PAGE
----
Exactly. In some ways, he is out of date. The program doesn't want fighter pilots. They don't want people who know how to fly. They want good gamers, basically. That is why they are recruiting them. Why they base much of the technology on PlayStation. A situation where you can remotely control something. Something you said, really sparked my attention: sunrise and sunset. That is exactly the position in Las Vegas. Sunrise in Vegas, where they are operating the drones from, is sunset in Afghanistan. You could not get further away from the enemy without starting to come back. 

There is a scene late in the film with both Egan and his wife where they are standing on the threshold of their Vegas subdivision, and they are looking off into the sun into the horizon. That scene is shot, well it looked to me, like a frontier western. Could you comment on that particular filmmaking choice? 

The house we chose was actually owned by a member of the military. Half the homes in that suburb are owned owned by the military. I liked the choice of showing two deserts. It is an obscene contrast in the film. In Las Vegas, you get the image of what we have done to the desert, and you contrast that with Afghanistan where the desert is still, desert. That was intentional. 

If one were, perhaps, to make anti-American propaganda, at least on architectural and cultural terms, pointing to Vegas seems about right. So, yea, when you think that the drones are operated out of there it is kind of apropos. 

Do you understand why they operate in Vegas? Why the military is there: Because the terrain around Vegas, is very similar, and so it is perfect to train drone pilots. When they train one day, and do actual missions the next, they look pretty similar. It goes even further. To practice following a Taliban truck, you practice on tourists going from Los Angeles to Las Vegas on the freeway. Of course, nobody can see them doing that. There was a younger pilot I spoke to that would tell me that he would spend 12 hours flying the drone, then go back to his apartment on the Vegas strip, and play video games. I didn't but that in the movie, because it sounded too outrageous! 

A good chunk of your films deal in with technology, and how it creates disruptive or pressure point on society. Because now you can do something, it begs the question of whether or not you should do something. Since many of your previous films use science fiction to tackle this, but this one is contemporary. I would love to hear how you got to the idea of doing a film on drones, it feels commensurate with your other films, GATTACA, THE TRUMAN SHOW, IN TIME, but it is very much real world, happing now, issues.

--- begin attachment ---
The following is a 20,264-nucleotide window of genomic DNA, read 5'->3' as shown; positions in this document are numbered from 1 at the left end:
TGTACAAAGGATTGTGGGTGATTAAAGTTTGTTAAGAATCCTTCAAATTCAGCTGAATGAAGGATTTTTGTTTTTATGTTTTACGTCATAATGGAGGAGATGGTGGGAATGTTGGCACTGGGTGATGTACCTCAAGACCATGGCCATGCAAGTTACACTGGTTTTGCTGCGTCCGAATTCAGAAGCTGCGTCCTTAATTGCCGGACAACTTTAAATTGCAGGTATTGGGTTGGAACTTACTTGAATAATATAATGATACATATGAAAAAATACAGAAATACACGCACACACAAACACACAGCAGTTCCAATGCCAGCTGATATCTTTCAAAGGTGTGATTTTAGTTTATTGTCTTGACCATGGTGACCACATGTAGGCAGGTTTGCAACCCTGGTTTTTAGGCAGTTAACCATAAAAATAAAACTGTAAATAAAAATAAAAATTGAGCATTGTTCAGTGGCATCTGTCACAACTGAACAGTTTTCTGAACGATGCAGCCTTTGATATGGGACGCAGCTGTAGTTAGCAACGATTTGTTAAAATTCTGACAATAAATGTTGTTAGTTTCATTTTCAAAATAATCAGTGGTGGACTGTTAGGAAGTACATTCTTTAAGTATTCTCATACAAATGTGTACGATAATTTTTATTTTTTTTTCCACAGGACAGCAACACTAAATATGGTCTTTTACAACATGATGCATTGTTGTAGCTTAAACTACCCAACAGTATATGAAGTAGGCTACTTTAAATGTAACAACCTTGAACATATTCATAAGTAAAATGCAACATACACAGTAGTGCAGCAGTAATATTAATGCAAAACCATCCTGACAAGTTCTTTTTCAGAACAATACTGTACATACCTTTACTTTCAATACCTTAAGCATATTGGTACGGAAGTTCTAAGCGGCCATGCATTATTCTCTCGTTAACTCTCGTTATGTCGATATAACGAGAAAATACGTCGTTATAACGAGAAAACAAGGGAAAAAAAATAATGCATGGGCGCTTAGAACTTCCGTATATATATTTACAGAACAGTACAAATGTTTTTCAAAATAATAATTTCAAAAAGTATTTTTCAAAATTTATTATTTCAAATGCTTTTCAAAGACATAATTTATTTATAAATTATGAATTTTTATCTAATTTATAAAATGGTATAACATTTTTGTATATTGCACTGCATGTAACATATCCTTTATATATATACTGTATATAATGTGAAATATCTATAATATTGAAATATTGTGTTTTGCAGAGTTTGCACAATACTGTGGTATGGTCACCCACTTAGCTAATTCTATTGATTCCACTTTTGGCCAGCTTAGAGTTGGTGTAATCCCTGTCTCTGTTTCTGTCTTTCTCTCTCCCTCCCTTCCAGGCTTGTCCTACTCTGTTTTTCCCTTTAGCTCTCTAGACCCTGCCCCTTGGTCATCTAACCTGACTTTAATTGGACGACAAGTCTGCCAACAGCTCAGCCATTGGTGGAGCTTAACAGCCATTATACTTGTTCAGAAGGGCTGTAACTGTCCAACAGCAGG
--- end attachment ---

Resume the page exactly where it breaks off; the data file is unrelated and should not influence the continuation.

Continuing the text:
It was a combination of things, really. I kept seeing press reports of drone strike after drone strike, and I had no idea how they happened. And once I did, it was so eye opening, and when the character of Egan came into being, he is a kind of soldier we have never seen before. He fights the war from home. That is what got me into it, it's a rabbit hole from there. 

Truffaut said it was impossible to make an anti-war film, because war movies tend to be exciting. But drone warfare and the clock-watching nature of the job, might be the first movie to prove him wrong. It is such a radically different type of war film. There have been many films already made on the decade long war in Afghanistan. How do you feel about the final product, but 'lack of exciting' I certainly not implying bad, just utterly different, and compelling in its own unique way.

Most of the excitement in this film comes from between the ears, if you know what I mean. There are umpteen explosions in this film, but you never hear one. Normally, in a movie, and what Truffaut is getting at, is the fantastic explosions where the theatre shakes. Here, the explosions are happing thousands of kilometers away. You do not hear anything. It is counter-intuitive for a war film. 

In terms of remote and POV this war is fought very far away. 

They are an eye in the sky, even when people look directly at them the are hard to see. 

Where people on the ground start to fear sunny days. Watching those views of the ground in the film from on high, it is difficult to me to figure out who I am supposed to empathize with. Clearly everyone is in a bad place, the targets in a perpetual state of fear, and the soldiers having to be the eye of God and be witness and party to acts that bump up against the line of what is considered war-crimes.